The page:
The rate of American homeowners with negative equity fell to 13.4% in the third quarter of 2015, according to real estate company Zillow. That's down one percentage point from the second quarter of 2015 and represents the 14th consecutive quarter of falling negative equity rates.
It's good news that the positive trend continues, but millions of homeowners remain in negative equity and in need of a solution.
Negative equity is also called being underwater or upside down, and it means that the market value of your home is less than the amount you owe on the loan. That means the home can't be sold unless you pay the difference between the home's sale price and what you owe on the loan. If you don't have that much cash, you're stuck in the home.
That may not be a big deal if you don't want or need to sell the home and still have enough income to afford the payments. But when you experience a hardship that makes your mortgage payments unaffordable and can't sell the home because it's worth less than you owe on it, then you're really in a tough spot. You're being squeezed from both sides.
So what are the ways to get out of, or reduce, negative equity?
- Do nothing. If you can afford your mortgage, you can wait until home prices rise or you pay off enough principal to have equity. Depending on how far underwater you are and the way your loan is structured, this could take many years.
- Refinance. This replaces your old loan with a new one with different terms. It can take advantage of lower interest rates or stretch the loan out over a longer period of time to lower the payment. Refinancing usually requires the homeowner to have equity, but the federal government's Home Affordable Refinance Program (HARP) allows qualified borrowers to refinance their underwater loan. The loan must be owned by Fannie Mae or Freddie Mac and the borrower should not have missed any payments in the 12 months before refinancing. More details on qualifying can be found at harp.gov.
- Loan modification. This involves permanently changing one or more of the terms of your loan to make the monthly payment more affordable. A principal reduction is possible with a loan modification, which reduces negative equity, but it's not promised. This is one of the only options for homeowners who have missed payments and don't have the income to afford their loan under its current terms. Lenders may modify a loan under terms of the government's Home Affordable Modification Program (HAMP) or with their own in-house programs. Loan modification applications are complex and most homeowners who apply on their own are denied.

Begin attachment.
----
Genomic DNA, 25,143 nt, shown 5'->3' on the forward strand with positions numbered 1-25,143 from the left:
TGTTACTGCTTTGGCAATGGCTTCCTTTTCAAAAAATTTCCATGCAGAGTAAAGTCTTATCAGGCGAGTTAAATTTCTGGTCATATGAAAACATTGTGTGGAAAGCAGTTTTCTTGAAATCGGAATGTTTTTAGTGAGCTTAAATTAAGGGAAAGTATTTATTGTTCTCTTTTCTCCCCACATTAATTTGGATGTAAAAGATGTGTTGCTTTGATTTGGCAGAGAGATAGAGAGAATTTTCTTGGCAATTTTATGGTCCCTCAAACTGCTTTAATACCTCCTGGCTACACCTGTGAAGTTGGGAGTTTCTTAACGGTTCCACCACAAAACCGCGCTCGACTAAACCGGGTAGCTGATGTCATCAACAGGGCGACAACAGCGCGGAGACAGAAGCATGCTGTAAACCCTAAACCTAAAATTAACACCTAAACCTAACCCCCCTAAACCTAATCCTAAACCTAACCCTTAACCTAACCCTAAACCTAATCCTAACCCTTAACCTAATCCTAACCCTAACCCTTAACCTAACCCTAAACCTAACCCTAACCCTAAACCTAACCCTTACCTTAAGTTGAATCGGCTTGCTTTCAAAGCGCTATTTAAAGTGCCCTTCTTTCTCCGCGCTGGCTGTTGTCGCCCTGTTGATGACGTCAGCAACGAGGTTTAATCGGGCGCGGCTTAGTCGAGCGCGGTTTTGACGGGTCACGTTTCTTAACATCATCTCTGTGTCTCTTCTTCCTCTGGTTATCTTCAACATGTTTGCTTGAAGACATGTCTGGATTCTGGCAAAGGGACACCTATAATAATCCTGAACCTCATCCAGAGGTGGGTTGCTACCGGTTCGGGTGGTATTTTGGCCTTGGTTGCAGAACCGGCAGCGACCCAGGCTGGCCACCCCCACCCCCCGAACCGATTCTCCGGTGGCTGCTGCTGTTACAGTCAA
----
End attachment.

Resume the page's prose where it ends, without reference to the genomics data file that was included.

- Get out with a short sale or deed in lieu of foreclosure agreement. A short sale is when the lender agrees to let the home be sold for less than is owed on the loan. The process can take some time and effort, but banks are open to solutions that cost them less than foreclosure. A deed in lieu of foreclosure agreement allows you to give ownership of your home to the bank in exchange for canceling the loan. Remember to get a deficiency judgment waiver with either of these agreements or else you could be responsible for paying the deficient amount.
What you do about your negative equity situation depends on whether or not you can afford your mortgage payment. If you can, you can try to wait it out until you're above water. If not, you need to do something to make your payment affordable or get out of your loan. Otherwise, you'll eventually be foreclosed on. Short sale, deed in lieu, and loan modifications may not be ideal, but they're better than foreclosure.
Being underwater is the opposite of what every homeowner expected to happen when they purchased their home. You expect your car to go down in value, not your home. A house is supposed to steadily increase in value. But the recession and decline in housing prices from the peak has changed that for millions of people and is forcing them to cope with a different reality.
A mortgage loan involves so much money, and is so consequential that you should consider retaining an attorney to represent and advise you. There may be ways to improve your situation and keep your home that you're not aware of if you're not well-versed in the laws and procedures pertaining to foreclosure. Even if you can't keep your home, an attorney can help you get all of the time in it that you're entitled to under the law.
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